8. Mathis Says:
    August 2nd, 2007 at 8:22 am

    Finally you visit S. Mathis.

  9. S. Mathis Says:
    August 3rd, 2007 at 6:05 pm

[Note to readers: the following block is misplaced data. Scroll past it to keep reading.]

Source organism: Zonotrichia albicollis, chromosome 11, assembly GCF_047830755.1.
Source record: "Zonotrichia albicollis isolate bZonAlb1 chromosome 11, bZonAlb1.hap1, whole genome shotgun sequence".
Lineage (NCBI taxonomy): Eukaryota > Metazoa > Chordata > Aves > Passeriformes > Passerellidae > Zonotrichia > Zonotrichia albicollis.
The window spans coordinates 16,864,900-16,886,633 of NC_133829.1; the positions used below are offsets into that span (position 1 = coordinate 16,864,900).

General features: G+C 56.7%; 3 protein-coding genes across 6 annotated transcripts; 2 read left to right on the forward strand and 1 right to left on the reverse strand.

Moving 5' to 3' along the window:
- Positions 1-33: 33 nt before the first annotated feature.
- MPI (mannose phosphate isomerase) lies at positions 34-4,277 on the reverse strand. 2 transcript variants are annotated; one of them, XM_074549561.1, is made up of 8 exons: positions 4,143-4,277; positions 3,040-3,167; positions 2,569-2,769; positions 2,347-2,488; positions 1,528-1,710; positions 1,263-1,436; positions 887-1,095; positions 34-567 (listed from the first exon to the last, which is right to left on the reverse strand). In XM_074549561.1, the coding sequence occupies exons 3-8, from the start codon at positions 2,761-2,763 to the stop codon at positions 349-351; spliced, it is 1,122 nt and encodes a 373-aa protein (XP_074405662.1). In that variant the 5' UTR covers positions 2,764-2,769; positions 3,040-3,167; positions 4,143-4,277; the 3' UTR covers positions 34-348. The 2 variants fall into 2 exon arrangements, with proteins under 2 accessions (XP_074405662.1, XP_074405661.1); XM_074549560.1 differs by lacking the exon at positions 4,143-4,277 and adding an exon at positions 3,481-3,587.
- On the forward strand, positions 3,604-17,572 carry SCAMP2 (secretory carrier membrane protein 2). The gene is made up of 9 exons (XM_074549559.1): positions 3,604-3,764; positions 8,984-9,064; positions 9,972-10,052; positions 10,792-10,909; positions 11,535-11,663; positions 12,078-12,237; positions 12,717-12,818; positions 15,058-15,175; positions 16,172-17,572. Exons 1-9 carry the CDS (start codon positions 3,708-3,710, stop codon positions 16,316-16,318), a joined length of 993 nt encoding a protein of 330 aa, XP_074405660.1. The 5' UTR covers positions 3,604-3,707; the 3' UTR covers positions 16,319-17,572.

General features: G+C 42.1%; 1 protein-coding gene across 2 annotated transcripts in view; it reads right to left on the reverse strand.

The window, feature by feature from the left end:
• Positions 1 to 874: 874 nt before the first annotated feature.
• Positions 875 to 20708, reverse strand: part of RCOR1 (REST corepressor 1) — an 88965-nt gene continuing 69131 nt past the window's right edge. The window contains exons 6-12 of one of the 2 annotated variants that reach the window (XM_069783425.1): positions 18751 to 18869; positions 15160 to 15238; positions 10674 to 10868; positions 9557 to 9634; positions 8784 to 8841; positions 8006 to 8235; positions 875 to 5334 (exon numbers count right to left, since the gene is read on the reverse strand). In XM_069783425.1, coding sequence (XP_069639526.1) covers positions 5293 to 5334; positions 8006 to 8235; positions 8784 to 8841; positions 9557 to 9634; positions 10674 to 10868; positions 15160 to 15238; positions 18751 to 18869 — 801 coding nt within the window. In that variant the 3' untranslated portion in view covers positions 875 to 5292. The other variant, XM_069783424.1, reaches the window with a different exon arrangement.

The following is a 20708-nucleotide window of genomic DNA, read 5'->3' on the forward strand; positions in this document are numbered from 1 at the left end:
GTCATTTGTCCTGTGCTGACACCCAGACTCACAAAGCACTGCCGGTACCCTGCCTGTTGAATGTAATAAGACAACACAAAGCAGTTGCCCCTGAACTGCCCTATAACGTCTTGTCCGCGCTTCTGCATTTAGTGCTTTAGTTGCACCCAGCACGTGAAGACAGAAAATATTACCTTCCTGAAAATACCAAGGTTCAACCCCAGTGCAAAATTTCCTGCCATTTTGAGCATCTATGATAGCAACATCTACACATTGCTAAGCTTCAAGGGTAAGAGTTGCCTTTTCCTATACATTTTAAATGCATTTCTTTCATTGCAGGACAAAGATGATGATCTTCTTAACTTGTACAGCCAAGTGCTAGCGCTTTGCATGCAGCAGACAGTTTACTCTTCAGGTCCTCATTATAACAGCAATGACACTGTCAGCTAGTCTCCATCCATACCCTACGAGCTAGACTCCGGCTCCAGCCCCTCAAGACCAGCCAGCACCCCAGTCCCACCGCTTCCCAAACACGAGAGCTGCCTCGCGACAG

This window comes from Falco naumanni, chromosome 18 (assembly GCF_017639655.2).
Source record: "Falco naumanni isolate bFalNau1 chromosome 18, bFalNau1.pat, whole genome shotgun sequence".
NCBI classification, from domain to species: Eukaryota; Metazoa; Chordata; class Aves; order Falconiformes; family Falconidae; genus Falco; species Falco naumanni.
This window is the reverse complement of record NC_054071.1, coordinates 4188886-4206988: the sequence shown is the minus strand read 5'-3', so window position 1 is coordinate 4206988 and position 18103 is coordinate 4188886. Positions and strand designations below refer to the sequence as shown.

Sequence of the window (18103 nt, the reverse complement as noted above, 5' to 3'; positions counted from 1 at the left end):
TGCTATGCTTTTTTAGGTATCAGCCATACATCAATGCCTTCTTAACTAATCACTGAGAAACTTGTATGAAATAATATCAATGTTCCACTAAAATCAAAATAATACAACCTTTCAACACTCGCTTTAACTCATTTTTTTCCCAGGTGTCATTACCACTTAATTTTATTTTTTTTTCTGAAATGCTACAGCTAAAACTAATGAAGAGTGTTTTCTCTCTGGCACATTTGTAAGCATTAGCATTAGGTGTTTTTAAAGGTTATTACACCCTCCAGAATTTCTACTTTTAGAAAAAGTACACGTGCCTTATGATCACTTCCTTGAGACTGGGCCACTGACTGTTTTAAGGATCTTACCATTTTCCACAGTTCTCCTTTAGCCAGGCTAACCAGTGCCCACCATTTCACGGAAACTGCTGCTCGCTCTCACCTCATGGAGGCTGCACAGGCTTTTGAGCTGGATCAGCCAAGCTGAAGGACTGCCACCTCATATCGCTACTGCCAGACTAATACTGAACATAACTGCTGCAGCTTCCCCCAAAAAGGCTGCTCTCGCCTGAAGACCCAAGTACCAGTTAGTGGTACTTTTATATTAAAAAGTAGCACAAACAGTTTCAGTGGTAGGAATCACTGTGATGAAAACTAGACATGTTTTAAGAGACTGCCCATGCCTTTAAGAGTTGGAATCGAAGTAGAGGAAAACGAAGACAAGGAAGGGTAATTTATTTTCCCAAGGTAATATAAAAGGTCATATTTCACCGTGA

Finally heard the Common album, and agree with what seems to be the majority opinion: that ‘Finding Forever’ is not quite as good as ‘Be’. It isn’t as conceptual. ‘Be’ seemed like it had a continuous theme throughout, whereas ‘FF’ seems more like a string of good songs put together. Also, nothing quite reaches the dopeness level of the title track ‘Be’ on this album. Though, the opening sequence to ‘the People’ comes real close. I thought DJ Premier produced the track and so, was shocked to see K’s name in the credits. It sounds like his style and Common mentions getting “…some Premo…” Anyway, I digress – Don’t get it twisted – this is a good album! Common’s greatest strength is his presence on the mic. His voice always seems to hover above the beat versus relying on it or even being drowned out by it. He just sounds like a professional emcee in the truest since of the word ‘professional.’ 15 years from now, Common will be teaching a class on hip hop culture at a university somewhere. Hope he can talk about his long road to finally getting that platinum album he had back in 2007.